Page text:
This article is from the June 2012 issue of Total Politics
It’s fascinating to observe the political dynasties that spring up at Westminster. The Tory backbencher Charles Walker (he of the award-winning “If not now, when?” speech during the European referendum debate) is the stepson of Sir Christopher Chataway, Olympic runner, newsreader and Conservative minister under Macmillan, Douglas-Home and Heath. I spent a delightful few hours with them swapping notes about the party then and now for my Radio 4 programme The Westminster Hour. Sir Chris, now 81, is looking forward to the London Games and recalled his dramatic Olympics moment in 1952 when he came fifth in the 5,000m final after falling on the last bend. Charles was already delivering Tory leaflets at the age of seven before his mother, Carola, married Sir Chris. He describes growing up in a house full of politicos and debate. But it is not all harmony between them. Charles tells me: “We haven’t agreed on Europe for about 24 years. My stepfather despairs at my euroscepticism.” Sir Chris retorts that Charles is “hopelessly right-wing about quite a lot of things and Europe in particular. It’s extremely difficult to have a coherent conversation with him.
It’s happened again. On air. I’m adept at biting my tongue when interviewees, including MPs, get my name wrong. It’s Carolyn. It rhymes with Quinn. Not Caroline, rhyming with “fine” or “wine”. I haven’t corrected anyone on air – yet. But colleagues know it is probably the one thing that really winds me up (that, and the increasing tendency of people to misuse ‘sat’. ‘I am sat outside the court.’ Ugh). Chatting to Ed Balls, I gently mentioned he had called me Caroline more than once. Mortified, he admitted he had no excuse as his mother’s name is… Carolyn. Apology accepted.
I witness the ‘battle of the entourages’ at the home affairs select committee where Theresa May is to give evidence before Keith Vaz and his team. She has to wait while the flamboyant comedian Russell Brand (accompanied by a posse of 10) struts in to share his thoughts on drug policy. Frustratingly for the other very credible witnesses on the subject, it is Brand who steals the attention. Dressed in a black leather coat, black vest, torn jeans and cowboy hat, he issues a cheery “hello” to the MPs, addresses the chairman as “Keith” throughout and calls the committee members “mate”. He breezes out – lingering on a staircase, hugging passers-by, including a security guard who skips off, her day made. Meanwhile, Theresa May (grey skirt suit, with an entourage of six) makes her entrance, the Abu Qatada affair hanging in the air. She doesn’t call anyone “mate”.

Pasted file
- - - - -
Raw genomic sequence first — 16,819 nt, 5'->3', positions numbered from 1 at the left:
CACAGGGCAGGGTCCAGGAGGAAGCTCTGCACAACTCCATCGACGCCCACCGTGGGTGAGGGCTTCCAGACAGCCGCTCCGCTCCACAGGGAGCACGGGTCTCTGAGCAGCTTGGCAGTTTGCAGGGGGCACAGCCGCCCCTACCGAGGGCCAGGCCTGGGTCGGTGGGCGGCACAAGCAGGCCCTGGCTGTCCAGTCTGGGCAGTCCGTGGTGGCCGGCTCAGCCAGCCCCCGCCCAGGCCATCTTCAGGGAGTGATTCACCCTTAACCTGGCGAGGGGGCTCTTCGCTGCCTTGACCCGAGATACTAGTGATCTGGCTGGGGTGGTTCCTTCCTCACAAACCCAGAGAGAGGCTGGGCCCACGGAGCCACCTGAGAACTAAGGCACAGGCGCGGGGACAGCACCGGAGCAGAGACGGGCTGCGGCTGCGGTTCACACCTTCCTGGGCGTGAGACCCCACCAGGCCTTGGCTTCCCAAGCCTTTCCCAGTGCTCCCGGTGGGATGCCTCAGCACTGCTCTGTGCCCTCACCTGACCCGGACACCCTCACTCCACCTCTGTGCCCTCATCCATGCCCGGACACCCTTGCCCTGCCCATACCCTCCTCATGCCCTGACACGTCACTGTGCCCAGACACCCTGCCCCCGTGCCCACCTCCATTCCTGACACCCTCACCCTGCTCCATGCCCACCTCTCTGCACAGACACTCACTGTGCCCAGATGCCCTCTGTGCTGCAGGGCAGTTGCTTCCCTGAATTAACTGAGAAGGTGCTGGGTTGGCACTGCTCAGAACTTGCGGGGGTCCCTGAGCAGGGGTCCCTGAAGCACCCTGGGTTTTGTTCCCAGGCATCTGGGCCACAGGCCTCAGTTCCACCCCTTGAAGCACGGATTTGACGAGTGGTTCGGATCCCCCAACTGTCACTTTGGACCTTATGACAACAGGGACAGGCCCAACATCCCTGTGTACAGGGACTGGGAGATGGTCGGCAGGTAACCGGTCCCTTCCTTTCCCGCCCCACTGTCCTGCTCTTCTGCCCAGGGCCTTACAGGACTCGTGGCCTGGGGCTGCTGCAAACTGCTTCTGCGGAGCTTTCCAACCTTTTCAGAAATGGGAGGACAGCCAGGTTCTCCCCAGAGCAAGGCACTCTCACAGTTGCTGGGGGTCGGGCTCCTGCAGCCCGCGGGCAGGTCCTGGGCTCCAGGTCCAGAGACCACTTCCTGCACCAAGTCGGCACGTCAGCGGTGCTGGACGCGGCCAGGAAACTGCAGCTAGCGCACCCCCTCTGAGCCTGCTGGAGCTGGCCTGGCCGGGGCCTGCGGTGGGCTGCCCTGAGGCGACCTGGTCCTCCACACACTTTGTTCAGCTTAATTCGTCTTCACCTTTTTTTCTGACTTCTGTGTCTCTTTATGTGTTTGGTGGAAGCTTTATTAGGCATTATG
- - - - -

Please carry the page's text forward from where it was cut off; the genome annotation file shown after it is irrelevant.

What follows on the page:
The home secretary knows what it’s like to be in an unwelcome spotlight, given the Abu Qatada ‘what day is it?’ saga. So maybe it was with relief that the next day she took a back seat on the frontbench while Jeremy Hunt fought for his political life after the allegations about his “dealings” with the Murdochs. It was a classic Commons day – the gladiatorial atmosphere, the scent of a minister in trouble, opposition MPs demanding a scalp. I sat in the press gallery as Jeremy Hunt got to his feet, flanked by David Cameron and Nick Clegg. The Lib Dem leader made a swift exit after the statement but Cameron and George Osborne remained to the end, the chancellor enthusiastically slapping his colleague on the back as they left together via the door behind the Speaker’s Chair. Perhaps he was relieved that attention had been diverted from figures that morning showing Britain in double-dip recession. The news prompted some tweeters to joke about consignments of taramasalata and hummus being delivered to the Treasury.
Ken Livingstone comes to the press gallery lunch. Last year I was press gallery chairman (the first woman to hold the post in the 200-plus years of its existence. The wheels move slowly here…), and one of my guest speakers was Boris Johnson. This year we were keen to hear from his nemesis. Bizarrely, Livingstone discloses that he doesn’t really approve of the idea of directly-elected mayors, arguing that “it concentrates a lot of power in one person’s hands”. On 4 May, as the mayoral referendum results come in from across the country, most of them registering a definitive ‘no’ to the concept , it seems the public agree with him, but Londoners don’t want him. I see him again in City Hall during the protracted – and chaotic – finale to the London mayoral battle. Finally the declaration – just before midnight – marks the end of the Livingstone era and he pledges to spend more time with his garden plants.
Carolyn Quinn is the presenter of The Westminster Hour and PM on BBC Radio 4. She tweets as @CarolynQuinnCQ